So many journeys may the sun and moon
Make us again count o'er ere love be done!
But, woe is me, you are so sick of late,
So far from cheer and from your former state,
That I distrust you. Yet, though I distrust,
Discomfort you, my lord, it nothing must:
For women's fear and love holds quantity;
In neither aught, or in extremity.
Now, what my love is, proof hath made you know;
And as my love is sized, my fear is so:
Where love is great, the littlest doubts are fear;
Where little fears grow great, great love grows there.
'Faith, I must leave thee, love, and shortly too;
My operant powers their functions leave to do:
And thou shalt live in this fair world behind,
Honour'd, beloved; and haply one as kind
For husband shalt thou-
O, confound the rest!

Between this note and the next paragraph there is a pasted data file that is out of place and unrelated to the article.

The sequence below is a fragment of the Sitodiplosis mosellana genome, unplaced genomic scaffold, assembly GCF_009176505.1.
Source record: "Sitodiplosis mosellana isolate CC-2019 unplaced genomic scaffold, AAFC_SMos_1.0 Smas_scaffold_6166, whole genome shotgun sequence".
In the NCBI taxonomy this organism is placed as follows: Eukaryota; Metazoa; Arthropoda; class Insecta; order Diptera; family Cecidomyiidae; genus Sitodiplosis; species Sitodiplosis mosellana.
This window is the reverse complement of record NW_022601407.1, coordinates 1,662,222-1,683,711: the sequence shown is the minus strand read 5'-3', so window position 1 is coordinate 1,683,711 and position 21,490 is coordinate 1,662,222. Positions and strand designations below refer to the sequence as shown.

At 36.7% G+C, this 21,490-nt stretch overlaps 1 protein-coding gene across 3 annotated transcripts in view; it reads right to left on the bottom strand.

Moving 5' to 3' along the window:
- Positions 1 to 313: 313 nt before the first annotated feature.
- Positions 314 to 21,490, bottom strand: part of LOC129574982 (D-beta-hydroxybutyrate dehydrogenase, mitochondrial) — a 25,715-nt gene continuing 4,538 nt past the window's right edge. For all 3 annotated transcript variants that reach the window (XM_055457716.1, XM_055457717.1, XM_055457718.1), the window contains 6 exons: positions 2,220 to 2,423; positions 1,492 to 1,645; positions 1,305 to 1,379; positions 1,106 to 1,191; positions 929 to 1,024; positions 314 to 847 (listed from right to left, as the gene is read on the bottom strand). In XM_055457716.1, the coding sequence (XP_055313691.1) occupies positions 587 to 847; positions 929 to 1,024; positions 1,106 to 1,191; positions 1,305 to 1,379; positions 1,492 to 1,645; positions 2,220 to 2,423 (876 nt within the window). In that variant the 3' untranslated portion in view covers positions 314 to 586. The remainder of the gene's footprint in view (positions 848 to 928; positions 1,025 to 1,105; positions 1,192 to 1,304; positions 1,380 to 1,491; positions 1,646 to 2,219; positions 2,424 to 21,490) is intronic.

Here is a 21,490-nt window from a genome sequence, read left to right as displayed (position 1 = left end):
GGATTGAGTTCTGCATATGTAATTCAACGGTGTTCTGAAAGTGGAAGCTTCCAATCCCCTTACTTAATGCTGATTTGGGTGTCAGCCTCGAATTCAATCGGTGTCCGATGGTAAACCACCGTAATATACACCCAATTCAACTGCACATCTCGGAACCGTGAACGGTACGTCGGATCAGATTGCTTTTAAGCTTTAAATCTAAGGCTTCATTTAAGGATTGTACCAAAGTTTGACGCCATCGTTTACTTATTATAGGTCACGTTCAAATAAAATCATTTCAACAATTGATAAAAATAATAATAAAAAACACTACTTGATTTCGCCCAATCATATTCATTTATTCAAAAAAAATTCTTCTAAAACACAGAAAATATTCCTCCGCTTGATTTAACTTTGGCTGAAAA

Such love must needs be treason in my breast:
In second husband let me be accurst!
None wed the second but who kill'd the first.
The instances that second marriage move
Are base respects of thrift, but none of love:
A second time I kill my husband dead,
When second husband kisses me in bed.
Wormwood (artemisia herba-alba) is a notoriously bitter herb. It is mentioned several times in the Bible, particularly for its bitterness, and likewise appears in Romeo and Juliet used by the nurse to wean a child. Hamlet mentions it because he’s imagining that what’s being said onstage must leave a bitter taste in his mother’s mouth.